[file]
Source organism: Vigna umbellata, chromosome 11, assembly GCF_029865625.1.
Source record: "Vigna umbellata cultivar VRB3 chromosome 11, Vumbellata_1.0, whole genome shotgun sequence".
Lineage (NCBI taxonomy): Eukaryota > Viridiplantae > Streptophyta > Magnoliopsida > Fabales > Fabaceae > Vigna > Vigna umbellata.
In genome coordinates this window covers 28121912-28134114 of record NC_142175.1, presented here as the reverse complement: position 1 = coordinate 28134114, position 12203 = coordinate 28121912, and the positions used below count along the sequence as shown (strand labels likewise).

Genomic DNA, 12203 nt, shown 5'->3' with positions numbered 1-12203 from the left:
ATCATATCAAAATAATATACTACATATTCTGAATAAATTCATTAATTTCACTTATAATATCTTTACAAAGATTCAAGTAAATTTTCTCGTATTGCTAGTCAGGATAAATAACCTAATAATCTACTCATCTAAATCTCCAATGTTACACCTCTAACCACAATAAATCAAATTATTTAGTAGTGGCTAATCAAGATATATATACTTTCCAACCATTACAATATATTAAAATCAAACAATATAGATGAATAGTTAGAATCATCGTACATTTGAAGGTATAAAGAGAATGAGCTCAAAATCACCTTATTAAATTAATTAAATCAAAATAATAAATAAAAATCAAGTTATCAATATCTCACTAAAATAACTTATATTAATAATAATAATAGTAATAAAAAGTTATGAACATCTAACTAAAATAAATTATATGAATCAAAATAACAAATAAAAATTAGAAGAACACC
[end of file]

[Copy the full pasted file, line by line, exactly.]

Source organism: Vigna umbellata, chromosome 11, assembly GCF_029865625.1.
Source record: "Vigna umbellata cultivar VRB3 chromosome 11, Vumbellata_1.0, whole genome shotgun sequence".
Lineage (NCBI taxonomy): Eukaryota > Viridiplantae > Streptophyta > Magnoliopsida > Fabales > Fabaceae > Vigna > Vigna umbellata.
In genome coordinates this window covers 28121912-28134114 of record NC_142175.1, presented here as the reverse complement: position 1 = coordinate 28134114, position 12203 = coordinate 28121912, and the positions used below count along the sequence as shown (strand labels likewise).

Genomic DNA, 12203 nt, shown 5'->3' with positions numbered 1-12203 from the left:
ATCATATCAAAATAATATACTACATATTCTGAATAAATTCATTAATTTCACTTATAATATCTTTACAAAGATTCAAGTAAATTTTCTCGTATTGCTAGTCAGGATAAATAACCTAATAATCTACTCATCTAAATCTCCAATGTTACACCTCTAACCACAATAAATCAAATTATTTAGTAGTGGCTAATCAAGATATATATACTTTCCAACCATTACAATATATTAAAATCAAACAATATAGATGAATAGTTAGAATCATCGTACATTTGAAGGTATAAAGAGAATGAGCTCAAAATCACCTTATTAAATTAATTAAATCAAAATAATAAATAAAAATCAAGTTATCAATATCTCACTAAAATAACTTATATTAATAATAATAATAGTAATAAAAAGTTATGAACATCTAACTAAAATAAATTATATGAATCAAAATAACAAATAAAAATTAGAAGAACACC